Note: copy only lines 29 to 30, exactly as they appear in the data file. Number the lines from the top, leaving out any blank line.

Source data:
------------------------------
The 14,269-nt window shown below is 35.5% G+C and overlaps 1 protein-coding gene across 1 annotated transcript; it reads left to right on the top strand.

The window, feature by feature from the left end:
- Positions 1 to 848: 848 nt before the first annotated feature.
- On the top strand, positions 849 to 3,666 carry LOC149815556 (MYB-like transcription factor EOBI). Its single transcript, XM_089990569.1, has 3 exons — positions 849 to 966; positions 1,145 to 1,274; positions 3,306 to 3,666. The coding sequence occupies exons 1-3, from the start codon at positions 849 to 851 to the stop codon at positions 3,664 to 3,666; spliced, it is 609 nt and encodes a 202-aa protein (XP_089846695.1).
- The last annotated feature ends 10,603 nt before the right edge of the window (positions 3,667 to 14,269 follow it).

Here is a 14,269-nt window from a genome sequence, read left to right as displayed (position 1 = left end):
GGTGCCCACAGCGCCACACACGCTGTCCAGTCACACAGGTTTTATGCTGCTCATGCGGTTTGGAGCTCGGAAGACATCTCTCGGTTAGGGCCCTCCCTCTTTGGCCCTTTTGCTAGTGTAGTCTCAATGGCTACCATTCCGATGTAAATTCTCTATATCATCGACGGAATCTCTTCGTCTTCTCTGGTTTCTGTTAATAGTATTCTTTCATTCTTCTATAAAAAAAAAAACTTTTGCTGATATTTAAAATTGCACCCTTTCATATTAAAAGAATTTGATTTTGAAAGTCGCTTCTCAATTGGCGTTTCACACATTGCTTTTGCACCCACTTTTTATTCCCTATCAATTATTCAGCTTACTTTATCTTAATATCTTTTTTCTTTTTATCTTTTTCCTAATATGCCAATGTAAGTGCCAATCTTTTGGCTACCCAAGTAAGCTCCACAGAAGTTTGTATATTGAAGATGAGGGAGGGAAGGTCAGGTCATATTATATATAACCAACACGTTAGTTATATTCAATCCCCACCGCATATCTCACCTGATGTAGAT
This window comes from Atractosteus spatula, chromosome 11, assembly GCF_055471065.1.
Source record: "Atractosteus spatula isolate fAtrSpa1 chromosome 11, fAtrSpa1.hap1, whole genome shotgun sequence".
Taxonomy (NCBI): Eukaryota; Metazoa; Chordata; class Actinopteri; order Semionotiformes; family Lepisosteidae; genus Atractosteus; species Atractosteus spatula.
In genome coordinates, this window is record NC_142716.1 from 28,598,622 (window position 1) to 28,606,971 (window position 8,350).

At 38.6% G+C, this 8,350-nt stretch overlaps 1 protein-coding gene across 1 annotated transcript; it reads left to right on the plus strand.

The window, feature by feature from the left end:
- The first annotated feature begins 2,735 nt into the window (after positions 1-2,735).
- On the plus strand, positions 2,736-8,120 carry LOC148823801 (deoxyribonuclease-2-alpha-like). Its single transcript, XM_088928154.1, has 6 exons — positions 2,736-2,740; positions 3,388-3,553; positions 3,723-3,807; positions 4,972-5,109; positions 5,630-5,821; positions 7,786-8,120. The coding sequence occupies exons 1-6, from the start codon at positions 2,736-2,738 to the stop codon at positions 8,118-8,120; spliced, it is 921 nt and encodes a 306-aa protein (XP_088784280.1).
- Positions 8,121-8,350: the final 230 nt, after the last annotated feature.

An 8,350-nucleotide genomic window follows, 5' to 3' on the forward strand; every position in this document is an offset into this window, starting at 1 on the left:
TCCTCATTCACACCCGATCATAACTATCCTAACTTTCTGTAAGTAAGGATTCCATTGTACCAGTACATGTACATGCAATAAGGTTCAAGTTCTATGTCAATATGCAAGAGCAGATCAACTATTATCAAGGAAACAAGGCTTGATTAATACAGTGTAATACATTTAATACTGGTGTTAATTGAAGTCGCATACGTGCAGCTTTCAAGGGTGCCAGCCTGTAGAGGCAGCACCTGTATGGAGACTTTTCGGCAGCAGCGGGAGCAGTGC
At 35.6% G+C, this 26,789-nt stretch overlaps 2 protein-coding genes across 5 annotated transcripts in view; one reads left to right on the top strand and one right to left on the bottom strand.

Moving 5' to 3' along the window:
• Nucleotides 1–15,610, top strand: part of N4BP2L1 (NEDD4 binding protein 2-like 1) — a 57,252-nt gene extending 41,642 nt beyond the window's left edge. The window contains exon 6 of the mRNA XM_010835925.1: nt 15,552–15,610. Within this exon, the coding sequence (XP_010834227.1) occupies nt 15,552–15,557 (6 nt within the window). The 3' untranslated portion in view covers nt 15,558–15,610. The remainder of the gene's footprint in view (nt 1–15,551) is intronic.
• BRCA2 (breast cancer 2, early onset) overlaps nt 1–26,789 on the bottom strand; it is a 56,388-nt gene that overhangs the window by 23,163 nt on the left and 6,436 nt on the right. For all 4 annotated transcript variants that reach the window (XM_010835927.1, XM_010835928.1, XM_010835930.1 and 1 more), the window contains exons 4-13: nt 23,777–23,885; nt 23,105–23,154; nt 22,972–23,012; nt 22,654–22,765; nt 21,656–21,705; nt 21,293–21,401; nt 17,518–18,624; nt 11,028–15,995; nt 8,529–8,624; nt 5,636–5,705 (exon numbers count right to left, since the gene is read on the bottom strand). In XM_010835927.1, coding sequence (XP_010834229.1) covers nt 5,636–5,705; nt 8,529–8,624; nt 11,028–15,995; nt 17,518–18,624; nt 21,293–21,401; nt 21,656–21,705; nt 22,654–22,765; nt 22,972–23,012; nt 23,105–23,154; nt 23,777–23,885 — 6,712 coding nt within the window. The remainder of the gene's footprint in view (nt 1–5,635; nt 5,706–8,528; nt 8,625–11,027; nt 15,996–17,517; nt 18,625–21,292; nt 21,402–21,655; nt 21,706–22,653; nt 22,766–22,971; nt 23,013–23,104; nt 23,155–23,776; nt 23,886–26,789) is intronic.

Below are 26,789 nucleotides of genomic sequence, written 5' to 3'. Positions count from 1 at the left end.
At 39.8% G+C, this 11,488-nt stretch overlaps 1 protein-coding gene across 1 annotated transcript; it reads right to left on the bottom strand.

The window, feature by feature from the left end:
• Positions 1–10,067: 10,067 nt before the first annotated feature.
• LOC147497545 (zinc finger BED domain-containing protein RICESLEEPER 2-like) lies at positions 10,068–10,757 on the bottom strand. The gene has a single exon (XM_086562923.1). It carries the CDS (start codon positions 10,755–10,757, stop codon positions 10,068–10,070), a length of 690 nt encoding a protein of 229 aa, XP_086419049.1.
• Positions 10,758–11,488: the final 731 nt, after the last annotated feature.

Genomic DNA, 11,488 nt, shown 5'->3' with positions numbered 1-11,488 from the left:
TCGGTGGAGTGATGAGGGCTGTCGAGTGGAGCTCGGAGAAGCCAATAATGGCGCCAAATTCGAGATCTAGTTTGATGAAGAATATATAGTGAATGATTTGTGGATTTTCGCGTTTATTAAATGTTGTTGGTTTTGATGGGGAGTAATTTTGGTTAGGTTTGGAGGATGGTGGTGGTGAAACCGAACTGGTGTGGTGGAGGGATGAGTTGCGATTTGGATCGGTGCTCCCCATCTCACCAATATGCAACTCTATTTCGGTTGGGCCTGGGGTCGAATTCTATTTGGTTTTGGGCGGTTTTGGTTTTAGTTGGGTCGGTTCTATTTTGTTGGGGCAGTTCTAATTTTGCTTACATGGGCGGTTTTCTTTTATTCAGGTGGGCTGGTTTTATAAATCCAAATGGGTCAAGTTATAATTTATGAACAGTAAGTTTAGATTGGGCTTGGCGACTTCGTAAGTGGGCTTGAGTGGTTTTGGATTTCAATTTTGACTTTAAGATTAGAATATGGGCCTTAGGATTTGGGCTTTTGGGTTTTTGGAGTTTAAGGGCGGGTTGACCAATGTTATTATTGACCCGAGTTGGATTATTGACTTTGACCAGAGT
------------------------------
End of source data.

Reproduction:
Genomic DNA, 11,488 nt, shown 5'->3' with positions numbered 1-11,488 from the left:
TCGGTGGAGTGATGAGGGCTGTCGAGTGGAGCTCGGAGAAGCCAATAATGGCGCCAAATTCGAGATCTAGTTTGATGAAGAATATATAGTGAATGATTTGTGGATTTTCGCGTTTATTAAATGTTGTTGGTTTTGATGGGGAGTAATTTTGGTTAGGTTTGGAGGATGGTGGTGGTGAAACCGAACTGGTGTGGTGGAGGGATGAGTTGCGATTTGGATCGGTGCTCCCCATCTCACCAATATGCAACTCTATTTCGGTTGGGCCTGGGGTCGAATTCTATTTGGTTTTGGGCGGTTTTGGTTTTAGTTGGGTCGGTTCTATTTTGTTGGGGCAGTTCTAATTTTGCTTACATGGGCGGTTTTCTTTTATTCAGGTGGGCTGGTTTTATAAATCCAAATGGGTCAAGTTATAATTTATGAACAGTAAGTTTAGATTGGGCTTGGCGACTTCGTAAGTGGGCTTGAGTGGTTTTGGATTTCAATTTTGACTTTAAGATTAGAATATGGGCCTTAGGATTTGGGCTTTTGGGTTTTTGGAGTTTAAGGGCGGGTTGACCAATGTTATTATTGACCCGAGTTGGATTATTGACTTTGACCAGAGT